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Failure to execute is costly for the Angels

Inability to produce a ground ball to move a runner to third base in the eighth inning is a wasted opportunity in a loss to Mariners.

September 02, 2009|MIKE DiGIOVANNA | ON THE ANGELS

SEATTLE — The Angels have been pounding so many opponents into submission, clubbing 105 home runs in their previous 72 games, that they haven't had to resort much to the little-ball attack that was such a prominent part of their offense in recent years.

Tuesday night, they dusted off their old syllabus to Situational Hitting 101 but bombed on the test, their failure to hit a simple ground ball to the right side in the eighth inning proving costly in a 2-1 loss to the Seattle Mariners at Safeco Field.

With the Texas Rangers sweeping a doubleheader from Toronto on Tuesday, the Angels' lead in the American League West was trimmed from six to 4 1/2 games. Not that the Angels noticed.

"We're not looking at the scoreboard -- we're not paying attention," right fielder Bobby Abreu said. "We have to play the game and win, no matter what the other teams are doing."

After outscoring Oakland and Seattle, 19-1, in their previous two games, the Angels found themselves in a low-scoring pitchers' duel Tuesday night, with Seattle right-hander Doug Fister and Angels right-hander Ervin Santana each giving up one run, Santana going six innings and Fister 7 1/3 innings.

With the Angels trailing, 2-1, Maicer Izturis, who drove in the team's only run with a double to right field in the second, led off the eighth with another double to right against Fister.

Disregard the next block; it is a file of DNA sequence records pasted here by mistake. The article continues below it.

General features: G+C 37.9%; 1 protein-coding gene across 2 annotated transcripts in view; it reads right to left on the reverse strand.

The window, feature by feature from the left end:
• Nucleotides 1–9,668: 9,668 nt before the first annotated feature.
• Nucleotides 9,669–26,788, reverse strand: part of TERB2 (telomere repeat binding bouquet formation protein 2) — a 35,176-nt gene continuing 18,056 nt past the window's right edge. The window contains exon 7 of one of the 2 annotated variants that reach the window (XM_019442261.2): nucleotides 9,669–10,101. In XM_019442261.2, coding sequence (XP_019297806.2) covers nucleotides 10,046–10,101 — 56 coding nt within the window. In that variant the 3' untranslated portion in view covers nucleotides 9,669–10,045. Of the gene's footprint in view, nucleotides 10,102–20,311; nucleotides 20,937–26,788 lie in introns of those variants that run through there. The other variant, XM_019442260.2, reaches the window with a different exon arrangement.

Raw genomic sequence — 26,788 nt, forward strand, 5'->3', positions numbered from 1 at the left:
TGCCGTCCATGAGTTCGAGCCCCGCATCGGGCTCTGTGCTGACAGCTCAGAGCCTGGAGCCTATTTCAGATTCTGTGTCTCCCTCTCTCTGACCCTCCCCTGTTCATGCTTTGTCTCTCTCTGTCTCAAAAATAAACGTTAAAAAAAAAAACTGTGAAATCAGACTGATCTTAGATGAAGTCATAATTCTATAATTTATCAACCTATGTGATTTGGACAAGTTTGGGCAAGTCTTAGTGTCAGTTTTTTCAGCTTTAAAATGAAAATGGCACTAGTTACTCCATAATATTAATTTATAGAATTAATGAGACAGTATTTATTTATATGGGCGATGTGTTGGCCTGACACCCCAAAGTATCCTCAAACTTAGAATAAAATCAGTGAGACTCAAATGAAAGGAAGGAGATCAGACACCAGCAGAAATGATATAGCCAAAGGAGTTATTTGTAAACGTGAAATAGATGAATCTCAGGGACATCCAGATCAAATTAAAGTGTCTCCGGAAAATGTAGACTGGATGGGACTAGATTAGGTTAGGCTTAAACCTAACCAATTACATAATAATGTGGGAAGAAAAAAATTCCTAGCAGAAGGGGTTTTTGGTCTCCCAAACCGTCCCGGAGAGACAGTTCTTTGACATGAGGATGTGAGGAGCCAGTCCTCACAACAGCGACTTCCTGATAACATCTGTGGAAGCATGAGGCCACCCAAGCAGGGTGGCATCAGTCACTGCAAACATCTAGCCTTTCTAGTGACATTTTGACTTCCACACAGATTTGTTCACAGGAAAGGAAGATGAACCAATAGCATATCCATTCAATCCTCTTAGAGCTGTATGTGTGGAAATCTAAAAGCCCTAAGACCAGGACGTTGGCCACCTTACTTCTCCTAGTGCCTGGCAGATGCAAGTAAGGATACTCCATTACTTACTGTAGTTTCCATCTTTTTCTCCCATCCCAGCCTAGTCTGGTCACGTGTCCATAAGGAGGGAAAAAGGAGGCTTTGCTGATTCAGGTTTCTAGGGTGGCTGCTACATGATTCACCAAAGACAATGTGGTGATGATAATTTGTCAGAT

Up stepped Erick Aybar, who needed to bunt Izturis to third or hit a grounder to the right side to advance the runner. He did neither, popping Fister's first-pitch fastball on the outer half of the plate to left field for an easy out.

"I guess he was too aggressive there," Abreu said of Aybar, who is batting .303 this season. "He was trying to move the runner, to do his job. He was late on it. It happens."

Had Izturis been on third, he would have scored easily on pinch-hitter Mike Napoli's ensuing fly ball to the warning track in left field against Mark Lowe. Instead, Izturis held at second, and Chone Figgins flied to center field to end the inning.

"We'd have liked Erick to pull the ball, to get a base hit, but at the very least, when he's done hitting, we want that runner on third base," Manager Mike Scioscia said.

"He did get a little anxious. He went for a fastball away. He didn't wait for a pitch that he could handle, to do what he needed to do with it."

Could the Angels have had too much rust on their little-ball game?

"Even though we've been scoring a ton of runs, we've moved guys over when we've needed to," Scioscia said. "We just didn't execute tonight."

The Mariners ended a 1-1 tie in the seventh, a rally that Franklin Gutierrez started with a two-out infield single, a slow roller to shortstop, against Darren Oliver.

Jose Lopez followed with a one-hop double into the right-field corner, a ball that squirted out of Abreu's glove as the Angels right fielder tried to cut it off.

Abreu grabbed the carom off the wall, but his initial bobble gave Gutierrez just enough time to race home ahead of Izturis' relay home. Lopez was caught too far off second on the hit and was tagged out in a rundown to end the inning.

"I could have made that play," Abreu said. "If I cut it off, the runner would have held at third. I got to the ball quick, but I didn't squeeze the glove enough, and I bobbled it."

The Mariners ended an 18-inning scoreless streak with a run in the first, as Gutierrez singled with one out, stole second, took third on Lopez's fly to right field and scored on Mike Sweeney's single to left field.


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